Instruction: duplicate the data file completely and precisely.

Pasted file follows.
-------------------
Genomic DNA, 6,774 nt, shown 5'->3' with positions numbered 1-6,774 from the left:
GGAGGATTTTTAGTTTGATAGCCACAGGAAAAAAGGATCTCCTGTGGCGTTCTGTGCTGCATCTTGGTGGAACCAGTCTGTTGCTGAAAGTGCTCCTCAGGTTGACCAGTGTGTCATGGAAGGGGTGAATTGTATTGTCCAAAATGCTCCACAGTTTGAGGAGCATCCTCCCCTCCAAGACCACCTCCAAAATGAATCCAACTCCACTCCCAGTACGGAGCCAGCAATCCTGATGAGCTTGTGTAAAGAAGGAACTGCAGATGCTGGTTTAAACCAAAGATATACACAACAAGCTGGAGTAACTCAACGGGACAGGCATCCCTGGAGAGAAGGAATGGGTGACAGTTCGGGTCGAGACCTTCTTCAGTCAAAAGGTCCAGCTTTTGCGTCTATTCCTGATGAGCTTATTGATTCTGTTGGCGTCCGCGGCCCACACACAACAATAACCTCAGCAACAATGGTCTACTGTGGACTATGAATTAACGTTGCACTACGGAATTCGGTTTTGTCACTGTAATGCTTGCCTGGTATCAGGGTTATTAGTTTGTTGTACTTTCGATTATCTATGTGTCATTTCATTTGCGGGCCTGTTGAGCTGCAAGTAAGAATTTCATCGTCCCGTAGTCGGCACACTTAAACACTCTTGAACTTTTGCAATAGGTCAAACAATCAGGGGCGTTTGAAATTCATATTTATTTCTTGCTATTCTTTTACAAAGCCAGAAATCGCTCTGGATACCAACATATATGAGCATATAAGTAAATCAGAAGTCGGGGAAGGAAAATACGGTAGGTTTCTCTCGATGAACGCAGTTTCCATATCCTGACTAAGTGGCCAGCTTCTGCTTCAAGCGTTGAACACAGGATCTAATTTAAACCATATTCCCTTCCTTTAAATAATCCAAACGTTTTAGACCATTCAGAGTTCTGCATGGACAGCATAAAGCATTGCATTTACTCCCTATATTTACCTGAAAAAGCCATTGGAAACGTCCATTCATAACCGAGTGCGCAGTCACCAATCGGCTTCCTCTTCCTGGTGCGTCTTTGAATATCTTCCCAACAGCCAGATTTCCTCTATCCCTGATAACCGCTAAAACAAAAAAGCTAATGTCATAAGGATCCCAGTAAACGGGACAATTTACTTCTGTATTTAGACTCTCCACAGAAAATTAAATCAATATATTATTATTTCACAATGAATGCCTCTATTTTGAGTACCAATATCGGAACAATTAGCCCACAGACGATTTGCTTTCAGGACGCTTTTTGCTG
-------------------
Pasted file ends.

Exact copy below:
Genomic DNA, 6,774 nt, shown 5'->3' with positions numbered 1-6,774 from the left:
GGAGGATTTTTAGTTTGATAGCCACAGGAAAAAAGGATCTCCTGTGGCGTTCTGTGCTGCATCTTGGTGGAACCAGTCTGTTGCTGAAAGTGCTCCTCAGGTTGACCAGTGTGTCATGGAAGGGGTGAATTGTATTGTCCAAAATGCTCCACAGTTTGAGGAGCATCCTCCCCTCCAAGACCACCTCCAAAATGAATCCAACTCCACTCCCAGTACGGAGCCAGCAATCCTGATGAGCTTGTGTAAAGAAGGAACTGCAGATGCTGGTTTAAACCAAAGATATACACAACAAGCTGGAGTAACTCAACGGGACAGGCATCCCTGGAGAGAAGGAATGGGTGACAGTTCGGGTCGAGACCTTCTTCAGTCAAAAGGTCCAGCTTTTGCGTCTATTCCTGATGAGCTTATTGATTCTGTTGGCGTCCGCGGCCCACACACAACAATAACCTCAGCAACAATGGTCTACTGTGGACTATGAATTAACGTTGCACTACGGAATTCGGTTTTGTCACTGTAATGCTTGCCTGGTATCAGGGTTATTAGTTTGTTGTACTTTCGATTATCTATGTGTCATTTCATTTGCGGGCCTGTTGAGCTGCAAGTAAGAATTTCATCGTCCCGTAGTCGGCACACTTAAACACTCTTGAACTTTTGCAATAGGTCAAACAATCAGGGGCGTTTGAAATTCATATTTATTTCTTGCTATTCTTTTACAAAGCCAGAAATCGCTCTGGATACCAACATATATGAGCATATAAGTAAATCAGAAGTCGGGGAAGGAAAATACGGTAGGTTTCTCTCGATGAACGCAGTTTCCATATCCTGACTAAGTGGCCAGCTTCTGCTTCAAGCGTTGAACACAGGATCTAATTTAAACCATATTCCCTTCCTTTAAATAATCCAAACGTTTTAGACCATTCAGAGTTCTGCATGGACAGCATAAAGCATTGCATTTACTCCCTATATTTACCTGAAAAAGCCATTGGAAACGTCCATTCATAACCGAGTGCGCAGTCACCAATCGGCTTCCTCTTCCTGGTGCGTCTTTGAATATCTTCCCAACAGCCAGATTTCCTCTATCCCTGATAACCGCTAAAACAAAAAAGCTAATGTCATAAGGATCCCAGTAAACGGGACAATTTACTTCTGTATTTAGACTCTCCACAGAAAATTAAATCAATATATTATTATTTCACAATGAATGCCTCTATTTTGAGTACCAATATCGGAACAATTAGCCCACAGACGATTTGCTTTCAGGACGCTTTTTGCTG